PayPal Privacy Pain

tips-and-tricks

#1

Hey folks,

this week two clients told me that they cannot use PayPal to purchase items at the moment, because PayPal is now asking for identity validation (e.g. passport copy) and temporary locking accounts without validation.

After PRISM and all that creepy stuff I can understand that people are not willing to send documents to any US based company. What’s your opinion? Has anyone else faced problems with that in the last days? How are other services acting (e.g. Payoneer)?

Best wishes!


#2

Interesting! Yep I’d feel funny about providing those details just to make a purchase. Good thing is Envato now supports taking payment direct via credit card, hopefully that is an easier option for them.


#3

I have seen recently big websites like PayPal or Upwork or other… requesting identity validation.

I’ve always sent them copies of my identity. I have nothing against this, I find it absolutely normal when they work with money (lots of money).

This is just a normal and legal measure against money laundering and terrorism financing.

I find it a bit funny that people are afraid of PRISM but they have smartphones with apps that have access to their call list or messages and everything :slight_smile:


#4

I’m in the same boat as you… had a bit of a hassle a few years back (5+) when I’ve initially set up PayPal, as I somehow got stuck in a verification loop and they were simply asking for more and more data until I stopped sending it in and just called to see what was up, moment in which someone just apologized and manually verified the account :smile:

As for why they’re doing this - in all honesty, I find it actually a bit late and I’m surprised it’s only happening now. It’s a huge win for online transaction security, and should have been a prerequisite for any new account that has total transactions over a certain (minimal) threshold. You can’t get a prepaid sim card in most countries nowadays without a valid ID, how is paying $80+ in an online transaction deserving less of a trust-inducing verification process?


#5

First of all, many people in Germany and Europe use PayPal just for making payments, that are directly charged from a “real” bank account, or vice versa they receive money and transfer it directly to a “real” bank account. So in both cases you need to have a validated bank account additional to paypal and that makes paypal validation unnecessary.

And come on, Terrorists won’t make payments over PayPal :slight_smile: Do you seriously believe in those hypocritical explanations?

In fact I find it alarming, that you cannot even buy a prepaid sim card without a valid ID because this puts any user under a general suspicion and besides it’s useless, since a salesperson at a supermarket will not figure out if you have a fake ID or maybe a stolen document or whatever.

Maybe you’ve read this famous quote by Benjamin Franklin:
“Those who surrender freedom for security will not have, nor do they deserve, either one.”


#6

Not to contradict the great words of Benjamin Franklin, but just to put this into perspective, the beloved reversals are mostly caused by this freedom :wink:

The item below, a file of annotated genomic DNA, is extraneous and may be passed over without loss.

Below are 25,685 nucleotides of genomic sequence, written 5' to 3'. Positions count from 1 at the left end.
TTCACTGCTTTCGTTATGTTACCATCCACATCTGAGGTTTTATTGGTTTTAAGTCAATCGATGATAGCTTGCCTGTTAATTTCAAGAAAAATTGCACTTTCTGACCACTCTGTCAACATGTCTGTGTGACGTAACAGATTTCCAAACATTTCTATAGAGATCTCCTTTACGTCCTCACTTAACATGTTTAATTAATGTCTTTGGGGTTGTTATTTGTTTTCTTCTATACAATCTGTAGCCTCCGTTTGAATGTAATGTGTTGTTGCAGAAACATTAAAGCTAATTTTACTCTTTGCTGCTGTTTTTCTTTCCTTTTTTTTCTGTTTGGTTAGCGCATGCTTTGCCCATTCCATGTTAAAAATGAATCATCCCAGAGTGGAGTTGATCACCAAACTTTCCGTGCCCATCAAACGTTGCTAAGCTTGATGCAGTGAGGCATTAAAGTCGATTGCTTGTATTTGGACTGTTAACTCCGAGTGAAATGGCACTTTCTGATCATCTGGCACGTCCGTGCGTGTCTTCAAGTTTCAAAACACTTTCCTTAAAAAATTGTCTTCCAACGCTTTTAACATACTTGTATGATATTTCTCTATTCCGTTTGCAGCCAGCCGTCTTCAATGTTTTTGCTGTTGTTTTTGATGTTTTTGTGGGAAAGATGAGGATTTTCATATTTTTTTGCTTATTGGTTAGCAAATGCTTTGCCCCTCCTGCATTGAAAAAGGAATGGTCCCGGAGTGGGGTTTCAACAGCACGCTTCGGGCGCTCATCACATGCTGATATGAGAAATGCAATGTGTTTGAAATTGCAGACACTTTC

#7

Paypal have to do this by law, when you send / receive certain amounts into your account you need to provide information for money laundering regulations (they vary from country to country though).

It’s a pain in the butt but it’s a price to pay when dealing with money online, especially with a company like Paypal who handles millions in transactions without any ID needed to setup an account… The limits are quite hight ($10k or something) so it’s only the “big buyers / sellers” who get this, I had to do this around 3 years ago on my Paypal account and never had to do anything since.

I can get people being scared to share their ID with a company but unfortunately Paypal by law have to prove that the money they are sending from x to y is a legit transaction… Any bank would do the same for someone doing large amounts of transactions, but they get ID on an account setup so you rarely get this, although I had to prove a money flow when sending a payment abroad from my bank.


#8

Freedom is a natural condition. Security is just a human obsession.


#9

Be that as it may, and not to go too far off-topic with this, but anything that you just called a “natural condition”, at the end of the day, is nothing more than a human expectation of what “has to be natural”, which is not much unlike what you defined as “a human obsession”. This is not about disagreeing with the concept of being free, but all I’m trying to say is that selective application of the notion is rarely constructive.

You’re free to advise your clients not to use PayPal, you’re free to object to their rulings, methods, whatever is related to the way they or any other entity chooses to operate, but you can’t have it both ways. It’s a simple choice really. Speaking of which, perhaps I’m missing something here, but why is it ok for a bank to ask for your personal details, and any papers they require to confirm your identity, yet an entity operating with the same currency is not? Is your freedom to decline providing these details or freedom to feel that your fundamental right to privacy was breached simply not applicable to a bank? If so, why?

Living in a society, using mechanisms defined by said society (be it banks or PayPal), one has the choice to be a part of said society or not (i.e: using either or not). Of course, having objections and contradicting opinions is part of those fundamental freedoms, so we can agree to disagree :smile: